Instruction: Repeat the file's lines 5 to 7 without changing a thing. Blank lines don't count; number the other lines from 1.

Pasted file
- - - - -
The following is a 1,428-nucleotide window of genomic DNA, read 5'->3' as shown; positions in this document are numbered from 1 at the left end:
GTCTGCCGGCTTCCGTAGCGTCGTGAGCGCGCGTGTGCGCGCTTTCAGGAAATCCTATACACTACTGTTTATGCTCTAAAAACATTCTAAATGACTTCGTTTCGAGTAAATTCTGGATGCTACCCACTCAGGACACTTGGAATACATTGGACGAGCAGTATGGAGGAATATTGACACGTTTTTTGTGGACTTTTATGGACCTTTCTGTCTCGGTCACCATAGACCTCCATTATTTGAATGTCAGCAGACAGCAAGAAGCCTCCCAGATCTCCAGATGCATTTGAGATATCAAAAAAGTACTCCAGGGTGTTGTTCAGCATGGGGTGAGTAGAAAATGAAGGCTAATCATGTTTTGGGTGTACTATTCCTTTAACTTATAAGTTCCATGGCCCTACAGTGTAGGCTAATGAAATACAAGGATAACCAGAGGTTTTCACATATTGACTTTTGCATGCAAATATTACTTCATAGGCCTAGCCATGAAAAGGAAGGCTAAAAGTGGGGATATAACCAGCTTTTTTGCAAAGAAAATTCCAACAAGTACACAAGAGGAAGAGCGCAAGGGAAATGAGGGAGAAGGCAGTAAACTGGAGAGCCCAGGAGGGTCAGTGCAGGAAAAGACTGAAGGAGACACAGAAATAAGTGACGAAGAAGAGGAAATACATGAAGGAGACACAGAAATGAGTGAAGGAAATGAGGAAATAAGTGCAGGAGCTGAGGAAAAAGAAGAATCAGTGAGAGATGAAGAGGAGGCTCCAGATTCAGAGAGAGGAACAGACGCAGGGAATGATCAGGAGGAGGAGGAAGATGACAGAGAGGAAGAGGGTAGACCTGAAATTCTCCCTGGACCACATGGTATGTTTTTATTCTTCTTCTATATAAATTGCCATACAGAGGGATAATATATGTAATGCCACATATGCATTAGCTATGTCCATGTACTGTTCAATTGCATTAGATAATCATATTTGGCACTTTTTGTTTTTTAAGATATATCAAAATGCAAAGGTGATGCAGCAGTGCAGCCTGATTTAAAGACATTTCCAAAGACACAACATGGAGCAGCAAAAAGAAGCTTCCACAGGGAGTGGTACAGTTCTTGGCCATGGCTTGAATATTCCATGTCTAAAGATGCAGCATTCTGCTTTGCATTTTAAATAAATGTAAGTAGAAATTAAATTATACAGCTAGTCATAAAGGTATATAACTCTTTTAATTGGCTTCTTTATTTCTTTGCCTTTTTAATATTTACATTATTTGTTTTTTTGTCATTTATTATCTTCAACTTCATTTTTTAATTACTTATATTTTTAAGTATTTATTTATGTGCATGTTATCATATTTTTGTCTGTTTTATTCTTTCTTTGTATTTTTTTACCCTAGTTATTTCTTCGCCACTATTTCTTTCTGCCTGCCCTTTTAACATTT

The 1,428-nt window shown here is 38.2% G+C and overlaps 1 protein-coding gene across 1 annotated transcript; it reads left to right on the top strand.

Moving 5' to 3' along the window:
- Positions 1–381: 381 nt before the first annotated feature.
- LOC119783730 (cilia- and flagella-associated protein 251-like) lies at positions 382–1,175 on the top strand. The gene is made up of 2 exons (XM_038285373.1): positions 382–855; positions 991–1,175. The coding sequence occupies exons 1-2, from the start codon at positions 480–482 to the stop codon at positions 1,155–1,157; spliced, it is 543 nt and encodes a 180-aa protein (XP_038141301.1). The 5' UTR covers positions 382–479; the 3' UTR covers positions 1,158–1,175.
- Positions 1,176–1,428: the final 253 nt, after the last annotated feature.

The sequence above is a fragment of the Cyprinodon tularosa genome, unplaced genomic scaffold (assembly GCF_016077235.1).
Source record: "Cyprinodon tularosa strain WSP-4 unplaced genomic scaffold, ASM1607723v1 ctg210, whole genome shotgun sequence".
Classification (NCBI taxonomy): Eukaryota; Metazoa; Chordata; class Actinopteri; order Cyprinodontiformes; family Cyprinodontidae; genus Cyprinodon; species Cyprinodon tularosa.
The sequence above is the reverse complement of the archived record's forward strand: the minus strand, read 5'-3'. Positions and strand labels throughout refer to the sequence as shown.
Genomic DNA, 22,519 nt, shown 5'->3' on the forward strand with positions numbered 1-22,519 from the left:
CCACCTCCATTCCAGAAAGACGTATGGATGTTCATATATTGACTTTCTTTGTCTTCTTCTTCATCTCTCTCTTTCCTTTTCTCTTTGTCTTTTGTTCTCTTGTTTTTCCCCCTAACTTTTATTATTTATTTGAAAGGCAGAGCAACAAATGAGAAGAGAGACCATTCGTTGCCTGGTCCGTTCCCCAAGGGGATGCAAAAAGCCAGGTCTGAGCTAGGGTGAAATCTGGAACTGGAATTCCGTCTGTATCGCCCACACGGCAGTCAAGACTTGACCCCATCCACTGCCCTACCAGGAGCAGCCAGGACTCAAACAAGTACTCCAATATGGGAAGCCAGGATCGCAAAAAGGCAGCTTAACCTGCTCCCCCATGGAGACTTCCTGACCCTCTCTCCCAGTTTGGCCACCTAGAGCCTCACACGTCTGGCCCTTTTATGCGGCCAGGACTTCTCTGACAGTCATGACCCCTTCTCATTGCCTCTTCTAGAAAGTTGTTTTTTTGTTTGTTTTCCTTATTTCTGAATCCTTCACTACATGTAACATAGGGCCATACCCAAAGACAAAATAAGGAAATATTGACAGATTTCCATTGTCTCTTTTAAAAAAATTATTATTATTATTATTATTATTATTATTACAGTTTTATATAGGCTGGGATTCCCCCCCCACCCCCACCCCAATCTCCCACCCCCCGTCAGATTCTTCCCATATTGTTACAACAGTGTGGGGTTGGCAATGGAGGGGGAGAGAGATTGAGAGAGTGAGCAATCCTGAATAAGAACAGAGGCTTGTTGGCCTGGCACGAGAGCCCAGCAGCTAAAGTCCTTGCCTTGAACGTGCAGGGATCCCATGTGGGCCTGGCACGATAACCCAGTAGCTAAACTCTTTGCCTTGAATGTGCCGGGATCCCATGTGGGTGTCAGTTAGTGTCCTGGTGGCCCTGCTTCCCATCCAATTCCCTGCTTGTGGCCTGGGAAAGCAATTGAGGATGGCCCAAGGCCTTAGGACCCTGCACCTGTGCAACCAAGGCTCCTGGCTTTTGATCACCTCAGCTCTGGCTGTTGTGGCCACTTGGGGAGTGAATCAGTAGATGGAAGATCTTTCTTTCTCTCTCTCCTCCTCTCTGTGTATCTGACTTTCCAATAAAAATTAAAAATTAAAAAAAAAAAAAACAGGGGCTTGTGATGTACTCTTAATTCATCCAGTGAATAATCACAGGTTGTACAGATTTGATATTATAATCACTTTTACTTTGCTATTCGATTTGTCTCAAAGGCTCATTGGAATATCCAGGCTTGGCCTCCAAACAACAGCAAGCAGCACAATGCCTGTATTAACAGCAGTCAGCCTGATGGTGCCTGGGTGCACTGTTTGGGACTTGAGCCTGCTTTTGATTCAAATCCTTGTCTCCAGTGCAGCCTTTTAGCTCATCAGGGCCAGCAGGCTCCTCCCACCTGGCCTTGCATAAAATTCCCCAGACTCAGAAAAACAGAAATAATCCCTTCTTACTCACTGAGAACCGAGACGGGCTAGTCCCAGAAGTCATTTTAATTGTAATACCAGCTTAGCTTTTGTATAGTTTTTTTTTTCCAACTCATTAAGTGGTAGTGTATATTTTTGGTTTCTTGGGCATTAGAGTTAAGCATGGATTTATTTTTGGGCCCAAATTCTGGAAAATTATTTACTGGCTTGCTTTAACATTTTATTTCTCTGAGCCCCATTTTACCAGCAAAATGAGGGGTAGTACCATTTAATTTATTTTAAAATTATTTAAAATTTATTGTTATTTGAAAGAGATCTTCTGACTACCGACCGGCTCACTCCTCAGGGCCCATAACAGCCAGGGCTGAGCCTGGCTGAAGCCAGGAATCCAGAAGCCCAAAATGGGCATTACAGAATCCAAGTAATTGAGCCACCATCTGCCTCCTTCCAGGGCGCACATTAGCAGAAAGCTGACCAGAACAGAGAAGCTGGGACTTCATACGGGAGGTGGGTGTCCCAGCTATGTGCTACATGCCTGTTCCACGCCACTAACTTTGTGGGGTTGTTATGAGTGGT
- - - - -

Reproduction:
- Positions 1–381: 381 nt before the first annotated feature.
- LOC119783730 (cilia- and flagella-associated protein 251-like) lies at positions 382–1,175 on the top strand. The gene is made up of 2 exons (XM_038285373.1): positions 382–855; positions 991–1,175. The coding sequence occupies exons 1-2, from the start codon at positions 480–482 to the stop codon at positions 1,155–1,157; spliced, it is 543 nt and encodes a 180-aa protein (XP_038141301.1). The 5' UTR covers positions 382–479; the 3' UTR covers positions 1,158–1,175.
- Positions 1,176–1,428: the final 253 nt, after the last annotated feature.